March 17, 2009

QUESTION: Do you have anything to say or to confirm about North Korea cutting off or saying it does not want U.S. food aid —
MR. WOOD: Yeah.
QUESTION: — and kicking out U.S. NGOs over an accelerated timeline?
MR. WOOD: Yeah, yeah. North Korea has informed the United States that it does not wish to receive additional U.S. food assistance at this time. And we will work with U.S. NGOs and their North Korean counterparts to ensure that food that’s already been delivered – excuse me, food that’s already in North Korea is distributed to the intended recipients. And one of the things I also want to mention is that we have aimed to implement the U.S.-DPRK food aid program according to the terms agreed to by the United States and the North Korean Government in May 2008.
And I will give you just a breakdown in terms of the amount of food aid that we have provided. The U.S. has delivered 169,000 metric tons of U.S. food to North Korea in 2008 and 2009. The last shipment of U.S. food aid, which was nearly 5,000 metric tons of vegetable oil and soy blend, arrived in North Korea in late January and is being distributed by U.S. NGOs.
QUESTION: (Inaudible) of that?
MR. WOOD: Of which one, the 5,000 metric tons? Yeah, I am sorry. I don’t have any – any value here. We can try and get that to you in the Press Office.
QUESTION: Could you say when you were notified of this and how you were notified?
MR. WOOD: I don’t know, but it was obviously communicated to us by the North Koreans. I don’t know how that was done, whether it was done through the New York channel or some —
QUESTION: (Inaudible)?
MR. WOOD: Yeah, I just – I don’t know.
QUESTION: Last week maybe?
QUESTION: Just a clarification?
MR. WOOD: Yeah.
QUESTION: You said it’s being distributed by U.S. NGOs or UN NGOs?
QUESTION: Of the (inaudible) metric tons, what is it of? Is it grain? Is it – what is it?
MR. WOOD: Well, I’ll have to get the specifics on it, but I refer to our last shipment of U.S. food, which was, you know —
QUESTION: Oil and soy blend.
MR. WOOD: That’s right. I don’t have that breakdown. We can certainly try and get that for you, Sue.
QUESTION: (Inaudible), are you disappointed in this?
MR. WOOD: Of course. Absolutely. I mean, this was a program intended to try to help get food to needy North Koreans, and we’re obviously disappointed in that. This, you know, does not help us implement this agreement that we reached with the North back in 2008, so —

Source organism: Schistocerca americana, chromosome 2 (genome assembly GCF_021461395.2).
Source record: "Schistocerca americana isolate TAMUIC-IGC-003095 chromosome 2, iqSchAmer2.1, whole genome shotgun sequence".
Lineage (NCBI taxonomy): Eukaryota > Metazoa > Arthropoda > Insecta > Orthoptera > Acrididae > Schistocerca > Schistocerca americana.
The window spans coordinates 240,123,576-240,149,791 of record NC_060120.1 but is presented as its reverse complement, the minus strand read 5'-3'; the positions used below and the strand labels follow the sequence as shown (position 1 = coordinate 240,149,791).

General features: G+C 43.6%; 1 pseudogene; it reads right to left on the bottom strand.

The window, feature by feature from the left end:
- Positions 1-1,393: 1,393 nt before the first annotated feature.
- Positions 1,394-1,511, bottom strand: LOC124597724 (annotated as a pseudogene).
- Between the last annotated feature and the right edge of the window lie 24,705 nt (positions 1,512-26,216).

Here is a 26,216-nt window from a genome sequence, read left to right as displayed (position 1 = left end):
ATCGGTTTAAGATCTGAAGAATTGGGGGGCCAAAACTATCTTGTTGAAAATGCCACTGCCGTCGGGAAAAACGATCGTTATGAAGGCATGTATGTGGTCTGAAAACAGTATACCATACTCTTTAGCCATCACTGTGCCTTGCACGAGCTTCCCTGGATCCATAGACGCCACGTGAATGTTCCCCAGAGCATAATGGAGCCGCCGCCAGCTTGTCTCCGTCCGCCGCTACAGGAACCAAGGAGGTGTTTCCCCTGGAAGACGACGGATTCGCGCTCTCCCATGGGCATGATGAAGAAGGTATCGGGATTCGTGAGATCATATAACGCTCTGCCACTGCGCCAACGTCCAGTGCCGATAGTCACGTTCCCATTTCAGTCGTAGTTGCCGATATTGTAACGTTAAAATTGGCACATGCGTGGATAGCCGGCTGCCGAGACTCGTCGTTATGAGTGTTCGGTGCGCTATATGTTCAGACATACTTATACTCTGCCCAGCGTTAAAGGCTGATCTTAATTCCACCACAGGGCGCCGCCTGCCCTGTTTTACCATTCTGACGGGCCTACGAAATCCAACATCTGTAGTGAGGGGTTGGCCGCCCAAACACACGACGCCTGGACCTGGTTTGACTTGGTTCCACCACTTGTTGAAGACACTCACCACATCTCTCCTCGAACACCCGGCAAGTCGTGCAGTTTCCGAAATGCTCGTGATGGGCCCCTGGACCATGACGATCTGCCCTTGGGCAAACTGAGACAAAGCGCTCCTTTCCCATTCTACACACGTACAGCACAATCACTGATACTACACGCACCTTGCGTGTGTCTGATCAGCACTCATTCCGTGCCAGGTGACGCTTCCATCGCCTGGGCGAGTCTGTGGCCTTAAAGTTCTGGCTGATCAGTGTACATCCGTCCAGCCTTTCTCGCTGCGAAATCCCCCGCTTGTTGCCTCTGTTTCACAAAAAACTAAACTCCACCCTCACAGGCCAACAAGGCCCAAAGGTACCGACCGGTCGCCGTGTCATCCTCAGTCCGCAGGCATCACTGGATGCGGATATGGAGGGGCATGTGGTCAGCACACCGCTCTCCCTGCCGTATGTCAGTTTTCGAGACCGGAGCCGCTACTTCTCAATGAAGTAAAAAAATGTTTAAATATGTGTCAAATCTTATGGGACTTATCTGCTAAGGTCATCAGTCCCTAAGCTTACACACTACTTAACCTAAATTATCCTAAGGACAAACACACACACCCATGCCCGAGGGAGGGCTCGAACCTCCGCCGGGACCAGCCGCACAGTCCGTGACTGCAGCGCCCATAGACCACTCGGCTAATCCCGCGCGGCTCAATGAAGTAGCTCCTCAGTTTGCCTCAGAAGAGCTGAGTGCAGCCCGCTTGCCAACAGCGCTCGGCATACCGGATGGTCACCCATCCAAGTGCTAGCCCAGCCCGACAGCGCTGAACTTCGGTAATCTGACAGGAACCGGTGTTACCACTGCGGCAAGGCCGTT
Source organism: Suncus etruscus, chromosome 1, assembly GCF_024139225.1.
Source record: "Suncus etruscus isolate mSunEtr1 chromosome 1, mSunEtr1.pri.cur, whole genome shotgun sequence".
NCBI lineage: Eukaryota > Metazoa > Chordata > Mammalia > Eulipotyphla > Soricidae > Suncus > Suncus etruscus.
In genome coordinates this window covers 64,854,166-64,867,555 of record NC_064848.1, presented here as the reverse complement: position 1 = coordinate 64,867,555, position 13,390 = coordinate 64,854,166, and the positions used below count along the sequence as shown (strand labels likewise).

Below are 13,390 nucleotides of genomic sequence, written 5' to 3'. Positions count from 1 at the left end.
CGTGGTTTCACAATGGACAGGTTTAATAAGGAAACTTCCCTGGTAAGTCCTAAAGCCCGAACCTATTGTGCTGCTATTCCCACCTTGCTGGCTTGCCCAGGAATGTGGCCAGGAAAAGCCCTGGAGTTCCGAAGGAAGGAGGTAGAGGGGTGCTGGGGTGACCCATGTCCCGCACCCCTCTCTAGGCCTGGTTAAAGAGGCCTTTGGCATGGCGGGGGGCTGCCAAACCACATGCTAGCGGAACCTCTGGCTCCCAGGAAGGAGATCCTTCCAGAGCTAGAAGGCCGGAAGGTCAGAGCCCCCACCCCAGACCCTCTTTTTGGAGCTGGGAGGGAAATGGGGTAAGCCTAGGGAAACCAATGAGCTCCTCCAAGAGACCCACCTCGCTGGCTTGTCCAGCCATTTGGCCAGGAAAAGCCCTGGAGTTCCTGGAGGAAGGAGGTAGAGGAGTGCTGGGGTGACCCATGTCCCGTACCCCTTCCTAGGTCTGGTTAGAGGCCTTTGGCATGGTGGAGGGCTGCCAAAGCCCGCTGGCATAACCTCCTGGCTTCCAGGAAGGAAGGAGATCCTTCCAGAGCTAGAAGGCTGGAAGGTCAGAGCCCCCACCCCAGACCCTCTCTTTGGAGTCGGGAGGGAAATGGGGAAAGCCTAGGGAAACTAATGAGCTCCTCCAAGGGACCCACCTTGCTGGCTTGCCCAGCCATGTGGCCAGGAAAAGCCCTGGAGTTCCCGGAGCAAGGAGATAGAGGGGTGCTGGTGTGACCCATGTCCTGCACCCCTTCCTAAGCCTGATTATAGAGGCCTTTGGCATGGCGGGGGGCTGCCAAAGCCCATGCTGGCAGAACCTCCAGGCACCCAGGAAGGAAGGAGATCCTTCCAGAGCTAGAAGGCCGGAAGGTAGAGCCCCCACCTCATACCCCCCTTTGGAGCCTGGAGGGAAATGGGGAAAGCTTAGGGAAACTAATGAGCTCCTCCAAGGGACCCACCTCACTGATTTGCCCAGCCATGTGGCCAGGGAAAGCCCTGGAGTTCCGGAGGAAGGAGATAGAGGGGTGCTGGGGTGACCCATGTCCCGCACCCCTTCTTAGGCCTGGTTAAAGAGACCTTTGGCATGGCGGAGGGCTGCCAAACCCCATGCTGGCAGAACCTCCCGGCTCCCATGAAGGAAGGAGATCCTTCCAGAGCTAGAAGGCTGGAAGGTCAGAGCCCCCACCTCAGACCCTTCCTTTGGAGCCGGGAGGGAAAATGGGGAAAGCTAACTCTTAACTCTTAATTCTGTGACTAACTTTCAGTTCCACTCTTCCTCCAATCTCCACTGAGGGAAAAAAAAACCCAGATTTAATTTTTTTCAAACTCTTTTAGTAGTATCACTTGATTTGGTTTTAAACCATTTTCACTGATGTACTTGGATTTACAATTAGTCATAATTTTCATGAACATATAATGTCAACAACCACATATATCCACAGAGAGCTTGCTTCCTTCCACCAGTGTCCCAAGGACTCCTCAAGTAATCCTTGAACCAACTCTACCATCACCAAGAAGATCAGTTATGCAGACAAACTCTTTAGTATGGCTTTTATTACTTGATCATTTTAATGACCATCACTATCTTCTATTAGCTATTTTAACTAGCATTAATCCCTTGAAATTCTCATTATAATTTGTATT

QUESTION: Well, not only does it not help you implement it, it kind of – I mean, are they abrogating the agreement?
MR. WOOD: Well, I don’t have the actual text of the agreement, so I can’t say with absolute specificity that they’re in violation of it. But we have an agreement to try to deliver, you know, this food assistance, and now the North is saying they do not want to receive any more assistance. So you know, we’re concerned about it.
But the food that is there right now in North Korea, we’re going to work with U.S. NGOs, with their North Korean counterparts, to make sure that this assistance gets to the people who —
QUESTION: Can you be a little bit more explicit about why you’re concerned about it, why you’re disappointed?
MR. WOOD: Well, I mean, clearly this is food assistance that the North Korean people need. That’s why we’re concerned. You know, this humanitarian assistance that we provide to the North has nothing to do with the Six-Party Talks. This is about our true humanitarian concern for these people. And as you know, the food situation in North Korea is not a good one, and so we’re very concerned about it.
QUESTION: Did they give you any explanation why they won’t – they didn’t want any more?
MR. WOOD: They have just said that they do not want to receive any additional food assistance at this time. That’s about as far as they went.